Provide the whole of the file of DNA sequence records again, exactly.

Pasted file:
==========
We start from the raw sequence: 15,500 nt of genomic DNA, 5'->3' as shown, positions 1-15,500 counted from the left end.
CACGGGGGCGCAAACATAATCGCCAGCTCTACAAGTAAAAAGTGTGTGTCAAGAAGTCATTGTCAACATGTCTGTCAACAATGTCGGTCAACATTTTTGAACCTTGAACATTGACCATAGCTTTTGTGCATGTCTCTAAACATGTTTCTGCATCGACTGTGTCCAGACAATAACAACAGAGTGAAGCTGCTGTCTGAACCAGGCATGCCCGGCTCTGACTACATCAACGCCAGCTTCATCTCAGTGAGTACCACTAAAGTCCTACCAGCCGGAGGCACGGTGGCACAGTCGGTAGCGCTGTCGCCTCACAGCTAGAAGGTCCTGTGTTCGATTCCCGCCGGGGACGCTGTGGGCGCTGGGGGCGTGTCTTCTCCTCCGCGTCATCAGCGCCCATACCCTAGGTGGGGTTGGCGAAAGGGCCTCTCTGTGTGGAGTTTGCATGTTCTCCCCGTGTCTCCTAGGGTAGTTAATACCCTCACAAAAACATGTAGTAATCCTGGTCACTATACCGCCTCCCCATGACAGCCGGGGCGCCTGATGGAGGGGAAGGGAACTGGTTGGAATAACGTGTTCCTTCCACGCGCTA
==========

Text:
We start from the raw sequence: 15,500 nt of genomic DNA, 5'->3' as shown, positions 1-15,500 counted from the left end.
CACGGGGGCGCAAACATAATCGCCAGCTCTACAAGTAAAAAGTGTGTGTCAAGAAGTCATTGTCAACATGTCTGTCAACAATGTCGGTCAACATTTTTGAACCTTGAACATTGACCATAGCTTTTGTGCATGTCTCTAAACATGTTTCTGCATCGACTGTGTCCAGACAATAACAACAGAGTGAAGCTGCTGTCTGAACCAGGCATGCCCGGCTCTGACTACATCAACGCCAGCTTCATCTCAGTGAGTACCACTAAAGTCCTACCAGCCGGAGGCACGGTGGCACAGTCGGTAGCGCTGTCGCCTCACAGCTAGAAGGTCCTGTGTTCGATTCCCGCCGGGGACGCTGTGGGCGCTGGGGGCGTGTCTTCTCCTCCGCGTCATCAGCGCCCATACCCTAGGTGGGGTTGGCGAAAGGGCCTCTCTGTGTGGAGTTTGCATGTTCTCCCCGTGTCTCCTAGGGTAGTTAATACCCTCACAAAAACATGTAGTAATCCTGGTCACTATACCGCCTCCCCATGACAGCCGGGGCGCCTGATGGAGGGGAAGGGAACTGGTTGGAATAACGTGTTCCTTCCACGCGCTA